Emotional Contexts of Postural Control in Neurodevelopmental Disorders

Poster Presentation
Friday, May 11, 2018: 5:30 PM-7:00 PM
Hall Grote Zaal (de Doelen ICC Rotterdam)
D. Green, CHILD Research Institute, Jönköping University, Sweden

Motor and social impairments are commonly reported to overlap in neurodevelopmental disorders. However, assessment of movement problems via standardised assessment requires an understanding of both implicit and explicit instruction e.g. ‘stand on one foot as long as you can’. Standardised assessment is further complicated where anxiety may affect performance; evidenced by the literature with respect to balance and anxiety. There are few, if any studies, directly contrasting postural control between children with autism spectrum disorders (ASD) and those with developmental coordination disorder (DCD).

Objectives: This study will explore the potential relationship between emotional factors and balance in children with ASD and DCD and implications for assessment.

Methods: A scoping review profiling the motor impairments and emotional problems of children with ASD and DCD. Secondary data from an intervention study will contrast performance on tests of balance from the Movement Assessment Battery for Children (MABC) and compare associations between balance and emotional factors as measured by the Strengths and Difficulties Questionnaire (SDQ).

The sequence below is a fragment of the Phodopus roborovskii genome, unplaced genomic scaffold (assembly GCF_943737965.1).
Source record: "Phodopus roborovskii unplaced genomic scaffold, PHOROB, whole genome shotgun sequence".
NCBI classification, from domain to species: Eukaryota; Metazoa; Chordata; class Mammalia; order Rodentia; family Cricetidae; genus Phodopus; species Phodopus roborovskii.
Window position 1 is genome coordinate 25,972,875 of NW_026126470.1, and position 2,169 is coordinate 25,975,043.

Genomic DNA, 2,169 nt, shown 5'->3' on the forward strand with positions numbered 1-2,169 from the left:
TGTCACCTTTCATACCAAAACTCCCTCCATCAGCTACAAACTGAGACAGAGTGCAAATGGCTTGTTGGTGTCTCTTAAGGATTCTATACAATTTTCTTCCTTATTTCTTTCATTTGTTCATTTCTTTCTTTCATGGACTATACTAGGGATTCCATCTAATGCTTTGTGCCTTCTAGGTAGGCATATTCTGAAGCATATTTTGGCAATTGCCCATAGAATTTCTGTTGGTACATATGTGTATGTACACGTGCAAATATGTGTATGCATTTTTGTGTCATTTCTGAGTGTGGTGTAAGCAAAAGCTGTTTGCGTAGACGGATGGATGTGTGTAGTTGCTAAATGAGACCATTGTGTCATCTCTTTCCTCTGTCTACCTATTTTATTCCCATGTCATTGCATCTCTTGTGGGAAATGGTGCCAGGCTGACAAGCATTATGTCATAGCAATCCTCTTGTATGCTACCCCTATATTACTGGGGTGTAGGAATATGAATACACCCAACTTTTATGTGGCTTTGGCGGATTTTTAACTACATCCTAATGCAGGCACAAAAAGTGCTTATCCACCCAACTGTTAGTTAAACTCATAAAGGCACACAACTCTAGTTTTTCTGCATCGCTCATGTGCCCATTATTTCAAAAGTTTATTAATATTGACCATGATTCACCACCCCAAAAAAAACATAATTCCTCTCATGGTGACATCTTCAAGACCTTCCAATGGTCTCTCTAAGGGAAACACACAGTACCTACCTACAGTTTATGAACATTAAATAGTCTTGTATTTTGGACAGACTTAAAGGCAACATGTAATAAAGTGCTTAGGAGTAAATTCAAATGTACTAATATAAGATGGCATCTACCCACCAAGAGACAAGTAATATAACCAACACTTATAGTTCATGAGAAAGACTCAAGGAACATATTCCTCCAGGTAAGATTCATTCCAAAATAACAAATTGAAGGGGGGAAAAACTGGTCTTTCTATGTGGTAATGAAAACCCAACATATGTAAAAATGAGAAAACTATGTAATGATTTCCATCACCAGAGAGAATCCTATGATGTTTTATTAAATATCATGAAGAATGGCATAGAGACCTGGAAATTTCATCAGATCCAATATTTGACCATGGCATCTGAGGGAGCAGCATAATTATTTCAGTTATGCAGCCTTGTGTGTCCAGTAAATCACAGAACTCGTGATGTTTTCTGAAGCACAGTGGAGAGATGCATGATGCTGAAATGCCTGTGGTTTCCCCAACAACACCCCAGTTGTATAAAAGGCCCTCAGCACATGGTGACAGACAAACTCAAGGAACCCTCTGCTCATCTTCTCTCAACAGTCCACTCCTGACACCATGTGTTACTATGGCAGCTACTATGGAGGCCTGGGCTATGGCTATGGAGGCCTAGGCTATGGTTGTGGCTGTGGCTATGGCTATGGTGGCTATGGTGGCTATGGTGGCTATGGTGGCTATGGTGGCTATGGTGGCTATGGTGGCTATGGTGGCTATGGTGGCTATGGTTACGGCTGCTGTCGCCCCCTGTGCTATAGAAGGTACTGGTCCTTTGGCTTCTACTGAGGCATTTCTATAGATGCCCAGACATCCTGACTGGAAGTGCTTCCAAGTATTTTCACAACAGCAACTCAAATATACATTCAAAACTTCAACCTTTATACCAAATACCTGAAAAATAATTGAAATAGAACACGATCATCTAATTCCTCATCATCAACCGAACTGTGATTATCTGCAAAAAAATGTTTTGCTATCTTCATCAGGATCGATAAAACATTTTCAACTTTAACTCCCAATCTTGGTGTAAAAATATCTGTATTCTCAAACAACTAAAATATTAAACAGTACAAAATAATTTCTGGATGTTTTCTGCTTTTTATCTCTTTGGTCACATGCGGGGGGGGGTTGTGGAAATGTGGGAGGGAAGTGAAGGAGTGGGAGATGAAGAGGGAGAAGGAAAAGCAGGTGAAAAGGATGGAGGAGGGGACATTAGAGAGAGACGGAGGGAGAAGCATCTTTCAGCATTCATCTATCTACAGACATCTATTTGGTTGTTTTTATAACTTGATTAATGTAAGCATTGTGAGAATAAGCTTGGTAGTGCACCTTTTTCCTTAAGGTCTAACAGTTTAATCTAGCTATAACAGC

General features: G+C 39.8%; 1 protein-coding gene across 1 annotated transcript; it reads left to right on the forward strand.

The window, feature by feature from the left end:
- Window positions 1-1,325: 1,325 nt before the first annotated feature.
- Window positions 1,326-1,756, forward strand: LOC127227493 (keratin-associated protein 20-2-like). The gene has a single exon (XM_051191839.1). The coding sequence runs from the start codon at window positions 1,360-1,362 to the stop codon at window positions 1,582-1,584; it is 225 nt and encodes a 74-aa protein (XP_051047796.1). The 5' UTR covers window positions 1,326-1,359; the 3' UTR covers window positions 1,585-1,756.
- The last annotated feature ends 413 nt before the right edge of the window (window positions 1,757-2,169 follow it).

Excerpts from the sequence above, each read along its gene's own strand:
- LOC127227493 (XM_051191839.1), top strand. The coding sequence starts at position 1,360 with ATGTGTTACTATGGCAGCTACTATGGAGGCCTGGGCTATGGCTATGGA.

This paper will present data contrasting use of standardised measures of static and dynamic balance between children with ASD and those with DCD. Data on 48 children (median age 8 years; range 5 years-4 months to 10 years-8 months; 12 with ASD, 36 with DCD) were available. Findings reflect similarities in performance with a lack of distinction between these groups on standardised testing on both static and dynamic balance on the MABC (p>.05). Spearman correlations reflect an association between poor dynamic balance and emotional difficulties on the SDQ (rho =-.382, p = .016). No associations were found between emotional difficulties and other motor skills.


The literature and preliminary findings support a potential relationship between emotional adjustment and motor skills, particularly balance. The results and interpretation will be considered with respect to administration of assessments, consequent interpretation of findings and implications for research and practice.